ARTICLE 1: Sanctions Legislation (UK and BVI)

Since Russia’s military incursion in Ukraine began on 24 February 2022, the UK has introduced an extensive package of economic sanctions against Russia. By the end of August 2022, over 1,270 persons had been designated and by the end of October 2022, approximately £18 billion of Russian assets had been reported as frozen.

The sanctions regime is intended to encourage Russia to cease actions destabilising, undermining or threatening the territorial integrity, sovereignty or independence of Ukraine, predominately by imposing financial penalties. The primary objective of the sanctions is to “coerce” Russia, or individuals within/connected to Russia, into“changing their behaviour by increasing the cost on them to such an extent that they decide to cease the offending behaviour”.

Whilst the sanctions regime is not (explicitly) confiscatory in nature, it has (at times) arguably come close to trespassing beyond its scope. That is particularly the case in the context of legal proceedings which involve sanctioned Russian parties. The practical effect of the sanctions regime has severely impaired the ability of sanctioned Russian parties to enforce their legal rights.

In this series of articles, BVI litigation associate Charles Goldblatt will consider the effect of the sanctions regime on civil proceedings in the BVI Courts involving sanctioned Russian parties and, in particular, the practical difficulties of pursuing and/or defending such claims.

In this first article, we consider (a) the legislative framework of the sanctions regime in effect in the British Virgin Islands (BVI), (b) the prohibitions in effect under the legislation and (c) the application of the sanctions regime beyond the Consolidated List of designated individuals and entities. The second article in this series will consider various exceptions to the prohibitions and licensing grounds. In the third article, we will consider some recent decisions on sanctions from the English and BVI courts.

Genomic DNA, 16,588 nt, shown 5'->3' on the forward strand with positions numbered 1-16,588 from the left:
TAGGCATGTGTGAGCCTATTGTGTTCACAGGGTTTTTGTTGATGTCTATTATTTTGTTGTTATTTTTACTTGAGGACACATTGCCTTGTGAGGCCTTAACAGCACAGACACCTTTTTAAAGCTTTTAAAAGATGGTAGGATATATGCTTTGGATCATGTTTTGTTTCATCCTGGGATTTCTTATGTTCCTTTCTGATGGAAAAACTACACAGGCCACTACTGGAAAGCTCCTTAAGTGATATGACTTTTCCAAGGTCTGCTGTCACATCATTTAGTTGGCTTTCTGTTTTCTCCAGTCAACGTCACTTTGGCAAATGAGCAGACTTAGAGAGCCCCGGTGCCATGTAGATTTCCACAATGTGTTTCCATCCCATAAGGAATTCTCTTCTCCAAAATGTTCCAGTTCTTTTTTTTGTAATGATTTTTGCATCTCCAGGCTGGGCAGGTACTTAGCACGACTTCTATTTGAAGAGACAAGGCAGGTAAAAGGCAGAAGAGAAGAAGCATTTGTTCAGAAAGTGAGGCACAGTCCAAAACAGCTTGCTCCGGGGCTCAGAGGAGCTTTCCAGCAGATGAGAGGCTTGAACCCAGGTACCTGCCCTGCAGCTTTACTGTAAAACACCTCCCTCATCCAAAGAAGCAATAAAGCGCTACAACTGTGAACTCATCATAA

NB: The following is intended as a brief overview/summary of the relevant regimes. Specialist advice on this complex and highly fact-specific area of law is essential.

Sanctions Legislation (UK and BVI)

Legislative Framework

The UK Sanctions Regime comprises the Sanctions and Anti-Money Laundering Act 2018 (“the Act’), which provides for sanctions regulations to be made, and the Russia (Sanctions) (EU Exit) Regulations 2019 (“the Regulations”), which impose the sanctions.

The Regulations have been amended numerous times and on each occasion the scope of the sanctions has been clarified and/or expanded. Most recently (on 16 December), new prohibitions were introduced barring the provision of services related to trusts (or similar arrangements) to, or for the benefit of, designated (sanctioned) persons, and the provision of new services related to trusts to, or for the benefit of, persons connected with Russia.

The Regulations apply to “United Kingdom persons” (a United Kingdom national or a body incorporated or constituted under the law of any part of the United Kingdom), but importantly extend the prohibitions to “conduct wholly or partly outside the United Kingdom.

The Regulations (as amended) are extended to the British Virgin Islands (BVI), and other British Overseas Territories, by the Russia (Sanctions) (Overseas Territories) Order 2020 (“the Overseas Territories Order”) with certain modifications, but in effect the Overseas Territories Order applies the UK Sanctions Regime in the BVI and to BVI persons and entities.

Prohibitions Under the Regulations